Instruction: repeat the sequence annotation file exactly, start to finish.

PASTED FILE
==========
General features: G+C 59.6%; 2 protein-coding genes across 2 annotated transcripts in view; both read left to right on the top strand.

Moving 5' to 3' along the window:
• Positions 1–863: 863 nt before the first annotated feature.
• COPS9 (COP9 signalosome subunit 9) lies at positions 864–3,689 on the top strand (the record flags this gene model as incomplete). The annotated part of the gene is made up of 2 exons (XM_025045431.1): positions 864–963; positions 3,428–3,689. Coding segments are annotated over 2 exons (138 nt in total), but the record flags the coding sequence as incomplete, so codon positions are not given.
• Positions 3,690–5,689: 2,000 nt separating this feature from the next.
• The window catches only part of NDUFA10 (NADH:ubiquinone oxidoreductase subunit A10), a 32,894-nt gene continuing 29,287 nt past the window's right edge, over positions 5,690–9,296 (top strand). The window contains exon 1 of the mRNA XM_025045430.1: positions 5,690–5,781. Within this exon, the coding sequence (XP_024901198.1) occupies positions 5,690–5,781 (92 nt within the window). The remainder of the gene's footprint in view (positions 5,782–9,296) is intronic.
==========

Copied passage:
General features: G+C 59.6%; 2 protein-coding genes across 2 annotated transcripts in view; both read left to right on the top strand.

Moving 5' to 3' along the window:
• Positions 1–863: 863 nt before the first annotated feature.
• COPS9 (COP9 signalosome subunit 9) lies at positions 864–3,689 on the top strand (the record flags this gene model as incomplete). The annotated part of the gene is made up of 2 exons (XM_025045431.1): positions 864–963; positions 3,428–3,689. Coding segments are annotated over 2 exons (138 nt in total), but the record flags the coding sequence as incomplete, so codon positions are not given.
• Positions 3,690–5,689: 2,000 nt separating this feature from the next.
• The window catches only part of NDUFA10 (NADH:ubiquinone oxidoreductase subunit A10), a 32,894-nt gene continuing 29,287 nt past the window's right edge, over positions 5,690–9,296 (top strand). The window contains exon 1 of the mRNA XM_025045430.1: positions 5,690–5,781. Within this exon, the coding sequence (XP_024901198.1) occupies positions 5,690–5,781 (92 nt within the window). The remainder of the gene's footprint in view (positions 5,782–9,296) is intronic.